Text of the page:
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41 - English Phonetics, Phonology, Morphophonology

    Table of contents
    1. 1. topics
    2. 2. suggested readings

    topics

    1. Phonetics of English
      The speech organs and their role in the articulation of English sounds. Classification of sounds on an articulatory basis.
    2. Phonological classification of sounds
      Natural classes, opposition, features, neutralization, alternation.
    3. Accents of English
      A comparison of two phonological phenomena in two or more accents of English.
    4. Structuralist phonology
      The taxonomic model and its shortcomings. Problems with the phonemehood of the velar nasal.
    5. Classical generative phonology
      The SPE model. Underlying vs. surface forms. Rule formalism. Treatment of vowel shift and velar softening in this framework. The “powerfulness” vs. “naturalness” controversy.
    6. Current phonological theory
      Post-SPE models: lexical, autosegmental, government phonology, optimality theory. Treatment of an English phenomenon in one of these frameworks (chosen by the candidate).
    7. The English vowel system
      Underlying elements (“phonemes”). Vocalic contrasts. The problem of “vowel shift”. Quantity or quality (tenseness or length)?
    8. The English syllable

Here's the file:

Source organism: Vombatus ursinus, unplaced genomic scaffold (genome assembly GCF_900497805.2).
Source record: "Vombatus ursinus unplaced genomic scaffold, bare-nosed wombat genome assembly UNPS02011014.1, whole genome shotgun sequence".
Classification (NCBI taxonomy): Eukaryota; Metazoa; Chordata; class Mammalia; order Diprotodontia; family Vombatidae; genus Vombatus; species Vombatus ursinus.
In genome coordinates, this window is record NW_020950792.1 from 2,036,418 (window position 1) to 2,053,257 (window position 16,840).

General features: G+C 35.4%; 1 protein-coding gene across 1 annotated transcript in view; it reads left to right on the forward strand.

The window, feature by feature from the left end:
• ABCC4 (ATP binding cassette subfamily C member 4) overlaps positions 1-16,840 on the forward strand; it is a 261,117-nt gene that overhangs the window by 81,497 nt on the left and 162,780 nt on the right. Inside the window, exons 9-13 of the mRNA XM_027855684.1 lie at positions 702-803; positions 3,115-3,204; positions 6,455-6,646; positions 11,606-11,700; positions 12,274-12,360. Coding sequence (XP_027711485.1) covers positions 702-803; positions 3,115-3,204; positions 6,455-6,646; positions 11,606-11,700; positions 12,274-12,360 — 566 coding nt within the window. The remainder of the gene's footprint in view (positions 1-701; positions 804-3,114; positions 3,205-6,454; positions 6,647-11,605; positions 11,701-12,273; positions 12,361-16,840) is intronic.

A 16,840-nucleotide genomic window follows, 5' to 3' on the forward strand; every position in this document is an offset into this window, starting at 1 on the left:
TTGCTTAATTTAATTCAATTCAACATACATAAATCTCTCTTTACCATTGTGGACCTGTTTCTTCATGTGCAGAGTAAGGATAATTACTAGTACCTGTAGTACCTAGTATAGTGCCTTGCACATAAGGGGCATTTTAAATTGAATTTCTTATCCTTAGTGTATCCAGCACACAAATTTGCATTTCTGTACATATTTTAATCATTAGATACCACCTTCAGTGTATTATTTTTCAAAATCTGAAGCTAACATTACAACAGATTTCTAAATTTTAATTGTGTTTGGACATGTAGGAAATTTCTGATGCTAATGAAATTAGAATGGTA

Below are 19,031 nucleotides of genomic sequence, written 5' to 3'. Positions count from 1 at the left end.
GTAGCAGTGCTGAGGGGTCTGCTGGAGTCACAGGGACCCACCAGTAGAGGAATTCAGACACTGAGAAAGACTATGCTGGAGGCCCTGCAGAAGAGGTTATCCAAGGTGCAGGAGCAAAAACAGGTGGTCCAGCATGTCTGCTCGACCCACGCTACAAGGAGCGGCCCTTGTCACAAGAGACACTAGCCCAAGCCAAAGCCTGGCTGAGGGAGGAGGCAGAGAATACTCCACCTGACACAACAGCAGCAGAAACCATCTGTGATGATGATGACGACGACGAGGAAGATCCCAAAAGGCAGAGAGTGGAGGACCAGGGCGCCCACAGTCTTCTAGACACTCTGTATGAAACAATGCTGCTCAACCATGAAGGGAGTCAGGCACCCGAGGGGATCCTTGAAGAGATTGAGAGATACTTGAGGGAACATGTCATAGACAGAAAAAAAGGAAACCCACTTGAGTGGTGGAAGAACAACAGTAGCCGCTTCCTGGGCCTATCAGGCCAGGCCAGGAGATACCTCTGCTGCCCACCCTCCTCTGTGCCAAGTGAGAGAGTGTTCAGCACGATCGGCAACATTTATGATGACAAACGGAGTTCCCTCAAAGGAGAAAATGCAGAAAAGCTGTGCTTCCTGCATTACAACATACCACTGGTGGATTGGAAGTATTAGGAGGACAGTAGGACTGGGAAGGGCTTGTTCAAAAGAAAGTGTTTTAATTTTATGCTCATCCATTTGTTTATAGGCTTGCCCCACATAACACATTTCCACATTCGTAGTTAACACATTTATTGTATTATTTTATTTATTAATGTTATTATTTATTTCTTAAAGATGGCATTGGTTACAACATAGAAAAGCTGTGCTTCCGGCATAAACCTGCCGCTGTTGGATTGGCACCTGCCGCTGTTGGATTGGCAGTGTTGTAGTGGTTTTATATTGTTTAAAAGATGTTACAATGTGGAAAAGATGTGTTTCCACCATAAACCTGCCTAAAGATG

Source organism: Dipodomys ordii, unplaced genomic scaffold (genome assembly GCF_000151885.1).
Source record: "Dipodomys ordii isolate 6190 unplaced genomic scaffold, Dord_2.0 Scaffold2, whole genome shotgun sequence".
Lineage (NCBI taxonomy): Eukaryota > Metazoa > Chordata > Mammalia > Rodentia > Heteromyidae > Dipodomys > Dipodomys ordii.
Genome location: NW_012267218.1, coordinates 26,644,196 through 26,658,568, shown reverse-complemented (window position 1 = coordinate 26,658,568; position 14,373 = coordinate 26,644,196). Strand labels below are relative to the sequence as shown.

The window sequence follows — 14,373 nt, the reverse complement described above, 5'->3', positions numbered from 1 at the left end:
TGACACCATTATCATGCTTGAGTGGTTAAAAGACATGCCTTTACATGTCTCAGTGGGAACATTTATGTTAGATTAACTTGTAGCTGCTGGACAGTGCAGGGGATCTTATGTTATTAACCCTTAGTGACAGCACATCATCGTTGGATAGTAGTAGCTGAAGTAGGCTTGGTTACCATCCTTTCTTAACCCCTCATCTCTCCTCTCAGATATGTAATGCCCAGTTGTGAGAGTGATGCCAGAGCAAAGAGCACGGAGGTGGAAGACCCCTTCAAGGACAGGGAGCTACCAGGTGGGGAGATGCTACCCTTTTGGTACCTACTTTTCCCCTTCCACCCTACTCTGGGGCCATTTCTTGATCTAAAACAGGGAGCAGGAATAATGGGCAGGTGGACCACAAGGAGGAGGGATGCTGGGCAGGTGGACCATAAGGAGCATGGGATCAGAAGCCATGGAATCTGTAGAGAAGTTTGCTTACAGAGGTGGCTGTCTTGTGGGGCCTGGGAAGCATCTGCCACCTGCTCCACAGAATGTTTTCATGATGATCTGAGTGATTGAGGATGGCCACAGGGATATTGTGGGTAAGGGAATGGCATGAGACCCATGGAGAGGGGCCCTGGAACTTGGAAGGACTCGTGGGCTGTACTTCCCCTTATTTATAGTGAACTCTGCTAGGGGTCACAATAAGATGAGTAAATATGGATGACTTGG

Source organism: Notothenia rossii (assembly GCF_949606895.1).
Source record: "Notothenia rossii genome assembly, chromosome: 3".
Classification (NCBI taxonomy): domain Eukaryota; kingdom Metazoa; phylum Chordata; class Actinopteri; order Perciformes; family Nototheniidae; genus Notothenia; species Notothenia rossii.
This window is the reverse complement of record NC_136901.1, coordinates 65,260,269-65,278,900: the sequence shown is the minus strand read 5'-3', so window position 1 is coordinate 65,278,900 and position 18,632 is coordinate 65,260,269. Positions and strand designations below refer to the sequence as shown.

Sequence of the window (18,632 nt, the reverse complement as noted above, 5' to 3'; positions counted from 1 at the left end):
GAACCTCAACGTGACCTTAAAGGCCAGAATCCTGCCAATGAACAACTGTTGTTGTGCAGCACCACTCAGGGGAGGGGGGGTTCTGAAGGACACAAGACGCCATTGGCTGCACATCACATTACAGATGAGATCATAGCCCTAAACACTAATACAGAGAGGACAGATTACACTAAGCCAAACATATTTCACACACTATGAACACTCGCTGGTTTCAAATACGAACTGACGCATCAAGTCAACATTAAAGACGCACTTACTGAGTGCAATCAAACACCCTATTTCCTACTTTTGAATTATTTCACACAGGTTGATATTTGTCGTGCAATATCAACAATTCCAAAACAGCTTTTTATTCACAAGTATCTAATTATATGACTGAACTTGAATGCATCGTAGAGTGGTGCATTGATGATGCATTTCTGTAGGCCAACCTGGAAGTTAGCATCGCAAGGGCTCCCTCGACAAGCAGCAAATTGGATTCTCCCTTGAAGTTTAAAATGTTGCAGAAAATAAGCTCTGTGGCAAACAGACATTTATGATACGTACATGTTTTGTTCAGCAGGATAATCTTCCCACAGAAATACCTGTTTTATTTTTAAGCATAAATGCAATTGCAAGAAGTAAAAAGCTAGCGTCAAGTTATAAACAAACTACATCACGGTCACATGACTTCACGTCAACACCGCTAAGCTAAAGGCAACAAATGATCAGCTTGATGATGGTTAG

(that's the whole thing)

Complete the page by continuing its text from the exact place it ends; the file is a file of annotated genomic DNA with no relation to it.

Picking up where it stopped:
Its status in phonology. Its buildup. Syllabification, ambisyllabicity. Sonority. Phonotactics: restrictions on onsets and codas, peaks and rhymes.
    9. English word stress
      Stress assignment rules, their relation to morphology and syntactic function (word class). Degrees of stress within the word. Vowel reduction.
    10. English compound stress and phrasal stress
      Distinction of compound and phrase. Prosodic hierarchy. The treatment of stress in linear (SPE) and metrical phonology.
    11. English intonation
      Tonality, tonicity, tone. Pitch contours. Neutral vs. nonneutral, focusing, emphasis, contrast. Relationship with syntax.
    12. The relationship of morphology and phonology
      The “common underlier” problem. Irregularity and suppletivism. Free and bound. Lexical storage vs. productive formation, the phonological visibility of morphological domains.

    suggested readings

    • Chomsky, Noam and Morris Halle. 1968. The Sound Pattern of English. New York: Harper & Row.
    • Durand, Jacques. 1990. Generative and Nonlinear Phonology. Harlow: Longman.
    • Ewen, Colin J. and Harry van der Hulst. 2001. The Phonological Structure of Words. Cambridge: Cambridge University Press.
    • Gimson, Alfred C. 1980. An Introduction to the Pronunciation of English (3rd ed.). London: Edward Arnold.
    • Harris, John. 1994. English Sound Structure. Oxford: Blackwell.
    • Kager, René. 1999. Optimality Theory. Cambridge: Cambridge University Press.
    • Ladefoged, Peter. A course in phonetics. Orlando: Harcourt Brace. (2nd ed. 1982, 3rd ed. 1993, 4th ed. 2001, 5th ed. Boston: Thomson/Wadsworth 2006.)
    • Lass, Roger. 1984. Phonology. Cambridge: Cambridge University Press.
    • Spencer, Andrew. 1991. Morphological Theory. Oxford: Blackwell.
    • Wells, John C. 2006. English Intonation: An Introduction. New York: Cambridge University Press.
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